We recently conducted a webinar on the “Legal Project Management vs Legal Process Management” debate and, I have to say, it was a well-attended event with great feedback–solid evidence that this is a topic on the minds of law firms and corporate law departments. More education and information is needed, hence this blog post.
So what really are the differences between the two terms? Actually, there are quite a few. In a nutshell, legal processes are those that make up the ‘human factor’ that controls the efficiencies of workflows to improve the replicability of legal work. All the legal processes, when glued together, make up the different components within legal project management.
In a book published by the American Bar Association in February 2014, legal project management was defined as:
“(1) a proactive, disciplined approach to managing legal work that involves defining, planning, budgeting, executing and evaluating a legal matter; (2) the application of specific knowledge, skills, tools and techniques to achieve project objectives (the client’s and law firm/legal department’s); and (3) the use of effective communication to set and meet objectives and expectations.” Lambreth and Rueff, ABA (February 2014)
I agree with this definition. I want to, however, emphasize the third component, ‘effective use of communication to set and meet objective and expectations,’ which is, in my opinion, the most critical. Without it, none of the other areas can succeed.
So how did the industry get here? When the financial market took a turn around 2008 clients realized they had a stake in legal services and demanded alternative fee arrangements. Clients no longer wanted to pay by the hour or pay for law firms inefficiencies. This is when legal project management really began to take form. Now, it’s not only law firms that have begun reworking their practices–it’s corporate law departments and general counsel as well.
Let’s take a look at some of the key phases within legal project management below:
You should identify what the areas are in each phase within your firm or law department. Ask yourself: what are the elements of the foundation, the beginning, the initiation of legal matters? Which areas need planning? When executing, what specifically is executed in this phase? When analyzing, what needs adjustments, what needs to be tracked, re-scoped, re-communicated, updated, and reported? When the matter is closing, what specifically were the successes and failures, and where do we need to refine or rework within the other four phases? How do you use your successes to build on future opportunities?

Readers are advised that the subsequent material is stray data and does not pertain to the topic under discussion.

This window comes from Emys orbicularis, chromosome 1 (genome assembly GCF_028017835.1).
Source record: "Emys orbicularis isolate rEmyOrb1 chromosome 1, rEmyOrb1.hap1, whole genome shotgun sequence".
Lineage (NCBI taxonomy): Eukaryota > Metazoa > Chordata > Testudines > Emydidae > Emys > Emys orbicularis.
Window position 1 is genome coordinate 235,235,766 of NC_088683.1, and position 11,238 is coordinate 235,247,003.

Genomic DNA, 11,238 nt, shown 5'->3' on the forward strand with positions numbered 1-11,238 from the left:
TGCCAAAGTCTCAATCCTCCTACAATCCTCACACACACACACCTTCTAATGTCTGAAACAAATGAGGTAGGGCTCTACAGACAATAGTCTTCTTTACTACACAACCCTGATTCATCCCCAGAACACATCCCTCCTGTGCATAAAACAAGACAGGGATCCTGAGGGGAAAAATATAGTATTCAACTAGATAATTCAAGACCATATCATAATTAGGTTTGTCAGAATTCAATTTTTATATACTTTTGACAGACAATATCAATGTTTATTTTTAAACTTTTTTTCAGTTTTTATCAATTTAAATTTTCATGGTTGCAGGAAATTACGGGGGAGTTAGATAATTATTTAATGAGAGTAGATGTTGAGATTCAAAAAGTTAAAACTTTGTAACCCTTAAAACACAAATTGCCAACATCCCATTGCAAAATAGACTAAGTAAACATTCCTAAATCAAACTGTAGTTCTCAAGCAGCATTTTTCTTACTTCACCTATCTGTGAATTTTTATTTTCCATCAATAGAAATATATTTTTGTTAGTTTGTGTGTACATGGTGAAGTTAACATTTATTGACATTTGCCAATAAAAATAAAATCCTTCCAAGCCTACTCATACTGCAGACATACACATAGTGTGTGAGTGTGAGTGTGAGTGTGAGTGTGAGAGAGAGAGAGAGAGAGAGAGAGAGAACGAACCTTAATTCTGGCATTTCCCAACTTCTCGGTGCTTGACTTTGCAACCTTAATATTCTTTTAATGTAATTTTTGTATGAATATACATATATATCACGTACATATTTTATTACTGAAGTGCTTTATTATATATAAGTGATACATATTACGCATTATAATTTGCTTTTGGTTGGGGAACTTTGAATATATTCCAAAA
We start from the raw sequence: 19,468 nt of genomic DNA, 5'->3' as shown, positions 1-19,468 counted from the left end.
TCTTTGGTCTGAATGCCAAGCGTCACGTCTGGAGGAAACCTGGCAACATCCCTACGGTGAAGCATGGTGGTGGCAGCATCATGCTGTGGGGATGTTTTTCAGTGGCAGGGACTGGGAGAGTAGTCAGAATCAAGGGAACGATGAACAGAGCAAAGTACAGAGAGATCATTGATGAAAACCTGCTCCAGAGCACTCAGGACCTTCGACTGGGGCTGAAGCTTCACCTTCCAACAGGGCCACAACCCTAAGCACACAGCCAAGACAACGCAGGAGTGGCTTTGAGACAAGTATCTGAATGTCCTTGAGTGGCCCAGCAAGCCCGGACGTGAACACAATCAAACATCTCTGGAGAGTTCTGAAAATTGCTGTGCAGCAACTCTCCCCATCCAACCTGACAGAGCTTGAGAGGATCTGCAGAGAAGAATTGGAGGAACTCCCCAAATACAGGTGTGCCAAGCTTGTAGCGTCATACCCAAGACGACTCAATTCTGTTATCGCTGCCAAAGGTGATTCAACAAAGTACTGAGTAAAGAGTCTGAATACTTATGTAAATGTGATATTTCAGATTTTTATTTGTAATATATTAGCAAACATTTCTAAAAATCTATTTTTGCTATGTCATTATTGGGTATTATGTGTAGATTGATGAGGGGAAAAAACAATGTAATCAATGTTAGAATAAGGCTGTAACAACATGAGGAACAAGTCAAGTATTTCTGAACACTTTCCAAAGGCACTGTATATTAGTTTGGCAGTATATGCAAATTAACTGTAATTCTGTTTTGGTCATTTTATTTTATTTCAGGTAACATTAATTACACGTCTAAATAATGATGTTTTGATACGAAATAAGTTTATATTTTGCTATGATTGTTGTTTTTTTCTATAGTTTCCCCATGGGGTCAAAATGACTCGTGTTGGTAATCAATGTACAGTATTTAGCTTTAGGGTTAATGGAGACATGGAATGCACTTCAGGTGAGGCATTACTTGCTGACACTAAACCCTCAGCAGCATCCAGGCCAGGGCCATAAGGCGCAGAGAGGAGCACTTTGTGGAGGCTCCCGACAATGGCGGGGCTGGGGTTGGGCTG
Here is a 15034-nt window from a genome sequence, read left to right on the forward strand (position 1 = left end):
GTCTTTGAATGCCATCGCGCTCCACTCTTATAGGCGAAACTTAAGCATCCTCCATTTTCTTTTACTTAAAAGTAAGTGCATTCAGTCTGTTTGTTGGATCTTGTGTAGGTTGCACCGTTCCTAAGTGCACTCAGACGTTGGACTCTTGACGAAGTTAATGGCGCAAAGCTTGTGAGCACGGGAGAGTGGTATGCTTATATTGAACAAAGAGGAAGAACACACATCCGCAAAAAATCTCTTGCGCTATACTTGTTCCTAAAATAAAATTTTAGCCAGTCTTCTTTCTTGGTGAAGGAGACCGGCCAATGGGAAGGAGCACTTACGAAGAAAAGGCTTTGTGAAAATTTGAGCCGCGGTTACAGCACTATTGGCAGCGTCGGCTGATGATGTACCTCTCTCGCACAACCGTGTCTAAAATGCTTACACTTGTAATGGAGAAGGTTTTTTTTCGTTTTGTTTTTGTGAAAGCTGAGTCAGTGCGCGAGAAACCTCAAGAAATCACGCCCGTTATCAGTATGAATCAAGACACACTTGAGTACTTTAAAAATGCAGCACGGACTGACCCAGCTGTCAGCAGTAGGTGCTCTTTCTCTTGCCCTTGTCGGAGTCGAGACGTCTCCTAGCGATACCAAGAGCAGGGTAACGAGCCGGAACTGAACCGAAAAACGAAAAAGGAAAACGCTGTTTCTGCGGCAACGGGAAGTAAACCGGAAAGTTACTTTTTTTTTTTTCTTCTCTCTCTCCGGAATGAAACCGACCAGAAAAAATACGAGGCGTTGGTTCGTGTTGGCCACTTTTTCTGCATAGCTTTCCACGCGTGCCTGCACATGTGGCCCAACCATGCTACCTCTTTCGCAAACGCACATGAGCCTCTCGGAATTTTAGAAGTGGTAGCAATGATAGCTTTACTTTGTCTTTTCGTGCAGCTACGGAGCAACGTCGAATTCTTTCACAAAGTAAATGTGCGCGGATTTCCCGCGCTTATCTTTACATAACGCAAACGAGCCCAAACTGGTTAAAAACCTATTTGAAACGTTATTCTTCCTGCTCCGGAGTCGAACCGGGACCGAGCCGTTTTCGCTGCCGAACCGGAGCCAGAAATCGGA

Ask each of your practices these questions. They may not all be the same; they may be similar, but not the same. Every firm and practice group will have slightly different perspectives. To measure the success of the initiative, be certain to define what the goal is and what success looks like. This is key.
We surveyed our webinar audience and asked the question, ‘Is your firm currently planning or implementing legal project management?’
We also asked, ‘Does your firm have positions dedicated to assisting with legal project or process management?’
This is good news, folks. Very good news. Almost 70% of firms surveyed are currently planning or implementing legal project and/or process management and approximately 60% of firms surveyed have dedicated positions.
In Part 2 of Legal Project Management vs Legal Process Management, we’ll take a look at the definition of legal process management, discuss the Process Readiness model, and share a case study on how one firm began its LPM endeavor.
So, where does your firm stand with implementing legal project management? Do you have executive buy-in? Are clients asking you how you manage your legal matters? What are your biggest concerns with legal project management? Feel free to share your comments and thoughts below.